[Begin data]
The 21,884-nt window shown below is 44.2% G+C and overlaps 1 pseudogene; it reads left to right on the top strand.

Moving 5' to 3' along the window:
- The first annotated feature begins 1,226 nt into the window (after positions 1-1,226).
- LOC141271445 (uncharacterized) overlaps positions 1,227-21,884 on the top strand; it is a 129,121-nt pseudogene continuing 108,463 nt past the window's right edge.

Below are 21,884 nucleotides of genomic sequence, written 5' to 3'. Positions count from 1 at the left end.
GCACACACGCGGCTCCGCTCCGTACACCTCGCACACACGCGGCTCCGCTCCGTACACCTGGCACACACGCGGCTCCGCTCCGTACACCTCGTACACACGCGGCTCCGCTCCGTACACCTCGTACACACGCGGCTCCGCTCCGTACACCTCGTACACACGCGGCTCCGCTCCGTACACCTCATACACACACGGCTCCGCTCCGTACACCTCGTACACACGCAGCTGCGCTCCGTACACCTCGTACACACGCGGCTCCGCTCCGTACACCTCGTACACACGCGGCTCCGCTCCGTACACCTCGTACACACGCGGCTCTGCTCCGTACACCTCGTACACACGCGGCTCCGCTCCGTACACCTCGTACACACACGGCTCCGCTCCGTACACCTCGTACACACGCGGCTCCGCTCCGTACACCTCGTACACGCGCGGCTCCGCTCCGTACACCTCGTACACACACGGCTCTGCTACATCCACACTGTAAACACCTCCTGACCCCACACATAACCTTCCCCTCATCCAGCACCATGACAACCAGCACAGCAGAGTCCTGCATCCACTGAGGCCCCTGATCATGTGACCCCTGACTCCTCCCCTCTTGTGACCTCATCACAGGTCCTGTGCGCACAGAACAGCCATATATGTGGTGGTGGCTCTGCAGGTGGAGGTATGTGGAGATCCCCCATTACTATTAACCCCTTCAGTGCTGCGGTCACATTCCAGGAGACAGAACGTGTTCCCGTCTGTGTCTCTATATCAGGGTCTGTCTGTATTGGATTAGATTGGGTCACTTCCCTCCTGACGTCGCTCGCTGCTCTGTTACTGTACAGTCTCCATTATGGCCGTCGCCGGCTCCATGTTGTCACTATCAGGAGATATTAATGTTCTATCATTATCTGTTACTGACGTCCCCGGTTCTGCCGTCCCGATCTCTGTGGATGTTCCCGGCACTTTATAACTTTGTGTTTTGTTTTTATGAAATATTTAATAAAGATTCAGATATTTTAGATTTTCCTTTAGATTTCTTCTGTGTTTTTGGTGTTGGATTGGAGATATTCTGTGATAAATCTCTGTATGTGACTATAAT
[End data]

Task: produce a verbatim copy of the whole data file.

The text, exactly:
The 21,884-nt window shown below is 44.2% G+C and overlaps 1 pseudogene; it reads left to right on the top strand.

Moving 5' to 3' along the window:
- The first annotated feature begins 1,226 nt into the window (after positions 1-1,226).
- LOC141271445 (uncharacterized) overlaps positions 1,227-21,884 on the top strand; it is a 129,121-nt pseudogene continuing 108,463 nt past the window's right edge.

Below are 21,884 nucleotides of genomic sequence, written 5' to 3'. Positions count from 1 at the left end.
GCACACACGCGGCTCCGCTCCGTACACCTCGCACACACGCGGCTCCGCTCCGTACACCTGGCACACACGCGGCTCCGCTCCGTACACCTCGTACACACGCGGCTCCGCTCCGTACACCTCGTACACACGCGGCTCCGCTCCGTACACCTCGTACACACGCGGCTCCGCTCCGTACACCTCATACACACACGGCTCCGCTCCGTACACCTCGTACACACGCAGCTGCGCTCCGTACACCTCGTACACACGCGGCTCCGCTCCGTACACCTCGTACACACGCGGCTCCGCTCCGTACACCTCGTACACACGCGGCTCTGCTCCGTACACCTCGTACACACGCGGCTCCGCTCCGTACACCTCGTACACACACGGCTCCGCTCCGTACACCTCGTACACACGCGGCTCCGCTCCGTACACCTCGTACACGCGCGGCTCCGCTCCGTACACCTCGTACACACACGGCTCTGCTACATCCACACTGTAAACACCTCCTGACCCCACACATAACCTTCCCCTCATCCAGCACCATGACAACCAGCACAGCAGAGTCCTGCATCCACTGAGGCCCCTGATCATGTGACCCCTGACTCCTCCCCTCTTGTGACCTCATCACAGGTCCTGTGCGCACAGAACAGCCATATATGTGGTGGTGGCTCTGCAGGTGGAGGTATGTGGAGATCCCCCATTACTATTAACCCCTTCAGTGCTGCGGTCACATTCCAGGAGACAGAACGTGTTCCCGTCTGTGTCTCTATATCAGGGTCTGTCTGTATTGGATTAGATTGGGTCACTTCCCTCCTGACGTCGCTCGCTGCTCTGTTACTGTACAGTCTCCATTATGGCCGTCGCCGGCTCCATGTTGTCACTATCAGGAGATATTAATGTTCTATCATTATCTGTTACTGACGTCCCCGGTTCTGCCGTCCCGATCTCTGTGGATGTTCCCGGCACTTTATAACTTTGTGTTTTGTTTTTATGAAATATTTAATAAAGATTCAGATATTTTAGATTTTCCTTTAGATTTCTTCTGTGTTTTTGGTGTTGGATTGGAGATATTCTGTGATAAATCTCTGTATGTGACTATAAT